After we explained to the officer that his description appeared to identify one of our female employees, he asked to speak with her.  We had her come back to the office to participate in the phone conversation with the policeman.  Apparently, he felt that she had concealed the wallet somewhere on her person and advised her that she would have to submit to a strip search, either at the restaurant or at the police station.  She agreed to be searched in this manner at the restaurant.  The policeman gave our female store manager very explicit instructions about how the search should be conducted.

After this incident had dragged on for some time (several hours), we began getting suspicious about whether this was really legitimate.  We gave the employee her clothes back  (they had been taken into another room at the restaurant) and let her leave for the day.

She now has sued the company under a number of legal theories.  Can we be held liable?  After all, we were instructed what to do by a police officer (or at least someone we thought was a police officer).  Moreover, our employee agreed to the strip search at the restaurant, rather than going down to the police station.  What advice do you have?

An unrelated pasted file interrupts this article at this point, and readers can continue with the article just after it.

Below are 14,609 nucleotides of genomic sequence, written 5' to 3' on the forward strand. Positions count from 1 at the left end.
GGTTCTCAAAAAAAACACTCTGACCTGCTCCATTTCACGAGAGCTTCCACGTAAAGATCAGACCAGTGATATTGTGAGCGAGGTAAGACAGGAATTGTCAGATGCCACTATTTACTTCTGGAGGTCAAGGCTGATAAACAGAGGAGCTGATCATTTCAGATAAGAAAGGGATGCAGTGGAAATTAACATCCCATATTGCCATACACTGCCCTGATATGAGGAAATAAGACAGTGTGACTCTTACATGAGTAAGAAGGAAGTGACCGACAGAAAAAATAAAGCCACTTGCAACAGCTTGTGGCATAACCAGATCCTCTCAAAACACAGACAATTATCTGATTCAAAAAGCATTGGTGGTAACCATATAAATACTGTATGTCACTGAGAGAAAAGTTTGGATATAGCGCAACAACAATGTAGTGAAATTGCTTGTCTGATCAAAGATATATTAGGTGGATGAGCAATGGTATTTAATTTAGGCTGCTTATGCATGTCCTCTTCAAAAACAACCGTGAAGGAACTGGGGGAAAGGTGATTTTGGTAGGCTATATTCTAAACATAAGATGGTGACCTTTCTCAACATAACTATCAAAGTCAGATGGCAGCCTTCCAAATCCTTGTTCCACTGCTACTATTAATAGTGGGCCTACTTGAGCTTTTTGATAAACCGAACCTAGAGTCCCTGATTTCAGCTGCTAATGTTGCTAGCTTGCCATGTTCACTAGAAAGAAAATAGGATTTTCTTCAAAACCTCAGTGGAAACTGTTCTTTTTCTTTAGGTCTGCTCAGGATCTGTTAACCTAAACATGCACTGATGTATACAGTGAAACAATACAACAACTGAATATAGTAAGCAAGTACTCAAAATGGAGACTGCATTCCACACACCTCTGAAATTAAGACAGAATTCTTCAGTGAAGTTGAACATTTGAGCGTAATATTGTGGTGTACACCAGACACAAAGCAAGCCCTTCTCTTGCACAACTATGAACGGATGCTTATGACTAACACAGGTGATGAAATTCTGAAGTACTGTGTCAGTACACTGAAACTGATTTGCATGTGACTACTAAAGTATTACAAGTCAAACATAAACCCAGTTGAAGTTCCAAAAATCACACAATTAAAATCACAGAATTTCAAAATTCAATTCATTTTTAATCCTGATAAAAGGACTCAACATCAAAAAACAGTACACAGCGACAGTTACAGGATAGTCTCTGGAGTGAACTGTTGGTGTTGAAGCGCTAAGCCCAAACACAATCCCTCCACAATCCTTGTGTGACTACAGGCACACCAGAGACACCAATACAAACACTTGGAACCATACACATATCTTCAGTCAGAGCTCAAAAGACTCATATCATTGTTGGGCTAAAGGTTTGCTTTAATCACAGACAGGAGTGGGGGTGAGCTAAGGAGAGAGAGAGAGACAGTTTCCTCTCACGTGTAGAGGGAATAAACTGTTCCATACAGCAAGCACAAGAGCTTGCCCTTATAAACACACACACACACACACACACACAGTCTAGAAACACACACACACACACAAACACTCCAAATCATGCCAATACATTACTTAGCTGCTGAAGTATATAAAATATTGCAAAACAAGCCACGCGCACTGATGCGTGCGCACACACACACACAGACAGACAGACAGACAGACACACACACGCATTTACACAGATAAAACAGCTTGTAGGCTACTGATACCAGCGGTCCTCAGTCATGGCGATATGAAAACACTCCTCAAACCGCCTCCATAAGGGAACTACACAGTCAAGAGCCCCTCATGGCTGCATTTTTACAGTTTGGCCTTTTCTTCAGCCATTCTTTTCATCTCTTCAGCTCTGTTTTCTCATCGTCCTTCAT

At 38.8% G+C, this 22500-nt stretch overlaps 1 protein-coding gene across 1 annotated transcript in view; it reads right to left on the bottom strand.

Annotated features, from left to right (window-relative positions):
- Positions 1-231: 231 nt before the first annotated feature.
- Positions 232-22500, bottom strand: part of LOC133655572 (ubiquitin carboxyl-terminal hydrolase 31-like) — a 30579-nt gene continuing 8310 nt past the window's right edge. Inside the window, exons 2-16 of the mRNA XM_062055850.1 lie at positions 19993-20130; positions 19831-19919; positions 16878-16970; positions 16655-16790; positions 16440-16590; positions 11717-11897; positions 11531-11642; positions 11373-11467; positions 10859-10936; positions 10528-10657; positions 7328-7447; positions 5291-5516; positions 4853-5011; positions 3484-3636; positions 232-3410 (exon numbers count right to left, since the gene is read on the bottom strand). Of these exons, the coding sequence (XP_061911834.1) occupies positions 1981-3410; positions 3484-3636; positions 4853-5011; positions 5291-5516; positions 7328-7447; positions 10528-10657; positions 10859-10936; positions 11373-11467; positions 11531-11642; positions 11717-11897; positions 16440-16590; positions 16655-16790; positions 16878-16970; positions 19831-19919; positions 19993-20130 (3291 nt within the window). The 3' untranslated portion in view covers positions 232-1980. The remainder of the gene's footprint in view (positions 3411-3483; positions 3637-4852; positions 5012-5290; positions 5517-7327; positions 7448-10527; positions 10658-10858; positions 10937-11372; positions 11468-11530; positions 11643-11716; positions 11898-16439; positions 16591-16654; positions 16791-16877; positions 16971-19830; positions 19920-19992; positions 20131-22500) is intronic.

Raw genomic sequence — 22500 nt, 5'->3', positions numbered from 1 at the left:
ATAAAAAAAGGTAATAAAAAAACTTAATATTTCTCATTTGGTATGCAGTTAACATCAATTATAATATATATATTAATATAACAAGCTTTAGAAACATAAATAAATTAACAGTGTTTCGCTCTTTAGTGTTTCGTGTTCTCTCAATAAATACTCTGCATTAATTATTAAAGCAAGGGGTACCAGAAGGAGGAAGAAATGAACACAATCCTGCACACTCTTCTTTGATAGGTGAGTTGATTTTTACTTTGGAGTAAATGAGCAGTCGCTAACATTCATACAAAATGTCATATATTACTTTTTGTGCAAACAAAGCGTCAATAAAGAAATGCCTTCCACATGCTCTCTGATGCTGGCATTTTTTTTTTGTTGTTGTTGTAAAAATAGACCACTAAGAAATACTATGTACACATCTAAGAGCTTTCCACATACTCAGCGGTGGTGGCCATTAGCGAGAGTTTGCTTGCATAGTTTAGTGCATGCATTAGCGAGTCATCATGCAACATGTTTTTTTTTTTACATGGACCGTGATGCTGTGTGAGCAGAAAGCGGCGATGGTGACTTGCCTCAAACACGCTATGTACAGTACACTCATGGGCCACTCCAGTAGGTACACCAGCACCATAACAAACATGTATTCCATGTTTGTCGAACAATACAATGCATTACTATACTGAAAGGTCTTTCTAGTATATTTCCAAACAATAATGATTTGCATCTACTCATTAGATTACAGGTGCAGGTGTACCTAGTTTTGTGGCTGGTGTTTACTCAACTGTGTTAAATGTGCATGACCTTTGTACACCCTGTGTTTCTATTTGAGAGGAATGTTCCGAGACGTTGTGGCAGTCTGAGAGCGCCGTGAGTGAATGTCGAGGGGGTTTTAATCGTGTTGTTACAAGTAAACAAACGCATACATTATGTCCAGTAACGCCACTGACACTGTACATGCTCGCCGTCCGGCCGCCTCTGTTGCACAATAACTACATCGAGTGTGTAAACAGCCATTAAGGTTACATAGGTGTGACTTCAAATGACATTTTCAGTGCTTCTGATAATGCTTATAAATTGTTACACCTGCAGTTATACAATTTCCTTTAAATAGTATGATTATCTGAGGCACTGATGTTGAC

Negligent Credentialing, Quirky Question # 121

Quirky Question # 121:

Our organization is responsible for evaluating the credentials for employees at certain medical facilities.  I have reason to believe that one or more of the individuals we have referred out may have been less qualified than we were led to believe.  Does that present any risks for our organization? Answer→

Disclosing Information Regarding Past Felony, Quirky Question # 38

Quirky Question # 38:

Our company is a food retailer.  We hired a convicted sex offender, who, after serving time in prison for his felony conviction, had been released.  Given that he had “paid his debt to society,” we felt that we should not refuse to hire him because of his prior conviction.  Moreover, because the job for which he was hired involves very limited interaction with the public, we were not concerned about any risks there.